The startling and sensational true story of the most famous unsolved heist in American history: the theft of $28 million in jewels from the Pierre Hotel.
New York City, 1972.
Bobby Comfort and Sammy “the Arab” Nalo were highly skilled jewel thieves who specialized in robbing luxury Manhattan hotels. (They once robbed Sophia Loren’s suite, relieving the Italian actress of over $1 million in gems.) With the blessing of the Lucchese crime family, their next plot targeted the posh Pierre Hotel—host to kings and queens, presidents and aldermen, and the wealthiest of the wealthy.
Attired in tuxedoes and driven in a limousine, this band of thieves arrived at the Pierre and with perfect timing, they seized the security guards and, in systematically choreographed moves, they swiftly took the night staff—and several unfortunate guests who happened to be roaming around the lobby—as hostages.
The deposit boxes inside the vault chamber are plundered and, after the intruders have held the Pierre under siege for almost two hours, the gentlemanly thieves depart in their limousine with a haul of $28 million. But then matters begin to deteriorate. Comfort, Nalo, and their partners begin to double and triple cross one another—two absconding to Europe with the bulk of the booty while three are murdered by their former associates.
The authorities immediately suspect Comfort and Nalo of masterminding the Pierre ambush and arrest them, but these veteran criminals keep their mouths shut. To ensure that they are not prosecuted, the Lucchese Family funnels a $500,000 bribe to the presiding judge to quash the charges—and to this day The Pierre Hotel caper remains unsolved.
A suspenseful narrative of Mafia intrigue, police corruption, and personal betrayal—which concludes with a poignant love affair—this is the true story of the most famous hotel robbery in American history.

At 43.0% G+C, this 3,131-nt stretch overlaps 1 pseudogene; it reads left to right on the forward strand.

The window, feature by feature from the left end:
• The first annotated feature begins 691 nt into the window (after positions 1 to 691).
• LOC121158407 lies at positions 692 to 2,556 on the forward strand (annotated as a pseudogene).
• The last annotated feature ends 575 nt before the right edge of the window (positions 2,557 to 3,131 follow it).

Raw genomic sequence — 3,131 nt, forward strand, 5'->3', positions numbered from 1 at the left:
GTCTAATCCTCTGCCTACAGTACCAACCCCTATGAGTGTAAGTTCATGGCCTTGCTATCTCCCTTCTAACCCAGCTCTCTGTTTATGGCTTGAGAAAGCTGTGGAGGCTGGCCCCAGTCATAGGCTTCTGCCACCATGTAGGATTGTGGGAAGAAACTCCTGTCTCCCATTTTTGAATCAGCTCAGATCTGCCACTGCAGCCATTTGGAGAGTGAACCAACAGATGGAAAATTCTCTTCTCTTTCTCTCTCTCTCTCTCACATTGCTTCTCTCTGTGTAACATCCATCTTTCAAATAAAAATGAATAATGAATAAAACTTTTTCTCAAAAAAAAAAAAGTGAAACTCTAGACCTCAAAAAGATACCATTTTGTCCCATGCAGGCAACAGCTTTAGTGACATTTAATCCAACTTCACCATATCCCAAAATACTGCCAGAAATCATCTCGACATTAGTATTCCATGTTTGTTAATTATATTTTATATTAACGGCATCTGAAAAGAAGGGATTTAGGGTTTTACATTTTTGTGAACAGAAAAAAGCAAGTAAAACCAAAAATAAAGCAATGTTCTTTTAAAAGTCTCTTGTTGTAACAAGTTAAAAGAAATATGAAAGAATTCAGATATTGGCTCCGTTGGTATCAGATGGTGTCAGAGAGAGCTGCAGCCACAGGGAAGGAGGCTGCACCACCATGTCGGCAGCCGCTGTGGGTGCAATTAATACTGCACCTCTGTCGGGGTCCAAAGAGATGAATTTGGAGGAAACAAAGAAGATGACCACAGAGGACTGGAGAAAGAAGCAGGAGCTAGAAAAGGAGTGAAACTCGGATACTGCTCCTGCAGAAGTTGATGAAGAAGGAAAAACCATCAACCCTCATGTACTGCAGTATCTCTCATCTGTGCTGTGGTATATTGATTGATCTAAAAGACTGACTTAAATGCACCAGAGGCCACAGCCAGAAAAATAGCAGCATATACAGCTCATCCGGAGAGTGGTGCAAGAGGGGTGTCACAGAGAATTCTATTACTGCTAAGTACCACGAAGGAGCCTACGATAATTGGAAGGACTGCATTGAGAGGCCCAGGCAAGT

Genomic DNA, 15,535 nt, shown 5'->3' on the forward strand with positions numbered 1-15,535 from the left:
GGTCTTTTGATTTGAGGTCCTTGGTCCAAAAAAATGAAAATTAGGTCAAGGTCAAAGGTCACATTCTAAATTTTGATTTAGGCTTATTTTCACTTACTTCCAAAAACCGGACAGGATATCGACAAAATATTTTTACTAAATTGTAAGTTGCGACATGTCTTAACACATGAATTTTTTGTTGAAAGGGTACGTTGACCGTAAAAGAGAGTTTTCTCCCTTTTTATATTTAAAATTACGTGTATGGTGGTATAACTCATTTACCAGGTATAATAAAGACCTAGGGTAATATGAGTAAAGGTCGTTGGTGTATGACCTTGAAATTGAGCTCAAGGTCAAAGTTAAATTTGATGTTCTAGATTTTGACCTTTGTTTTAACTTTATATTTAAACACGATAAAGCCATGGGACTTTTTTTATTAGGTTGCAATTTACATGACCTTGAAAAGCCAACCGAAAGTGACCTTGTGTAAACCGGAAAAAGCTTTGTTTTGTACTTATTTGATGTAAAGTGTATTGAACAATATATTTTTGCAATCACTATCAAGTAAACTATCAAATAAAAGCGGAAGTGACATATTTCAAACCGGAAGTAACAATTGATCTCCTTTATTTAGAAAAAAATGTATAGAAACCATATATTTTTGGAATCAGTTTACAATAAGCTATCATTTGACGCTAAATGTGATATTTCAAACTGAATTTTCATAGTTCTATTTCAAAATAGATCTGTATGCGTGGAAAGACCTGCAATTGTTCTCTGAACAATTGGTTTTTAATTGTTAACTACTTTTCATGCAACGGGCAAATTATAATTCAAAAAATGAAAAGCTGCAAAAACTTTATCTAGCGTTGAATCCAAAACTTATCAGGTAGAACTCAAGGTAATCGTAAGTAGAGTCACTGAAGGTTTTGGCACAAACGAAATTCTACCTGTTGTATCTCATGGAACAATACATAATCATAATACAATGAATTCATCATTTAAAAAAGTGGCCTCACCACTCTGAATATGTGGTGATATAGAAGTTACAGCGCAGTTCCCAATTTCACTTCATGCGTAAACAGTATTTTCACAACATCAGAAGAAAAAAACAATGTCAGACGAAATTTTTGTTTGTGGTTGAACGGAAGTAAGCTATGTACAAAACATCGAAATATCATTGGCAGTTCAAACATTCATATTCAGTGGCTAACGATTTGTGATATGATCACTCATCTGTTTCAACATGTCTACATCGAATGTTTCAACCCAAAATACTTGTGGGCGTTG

Simone's less than compelling account of a daring 1972 robbery of Manhattan's Pierre Hotel reads like fiction, and in the absence of any explanation of his sources and methods for recreating events from more than 40 years ago, he inevitably invites skepticism about the truth of his story. In particular, Simone (The Lufthansa Heist) presents lines of dialogue including from background characters whose words would not have had lingering relevance even at the time as if they are accurately represented word for word. More significantly, he does nothing to support his hard-to-believe representation that legendary Manhattan DA Frank Hogan not only assigned the high-profile prosecution to a relative novice but eventually agreed to a sweetheart plea bargain for those who were arrested, a deal that encompassed the theft of millions of dollars in jewels and granted "unconditional immunity for any known or unknown crimes they may have committed, abetted, conspired, or implicated in." Coauthor Sacco, the only surviving participant in the robbery, weighs in only intermittently, in asides that add little to the narrative.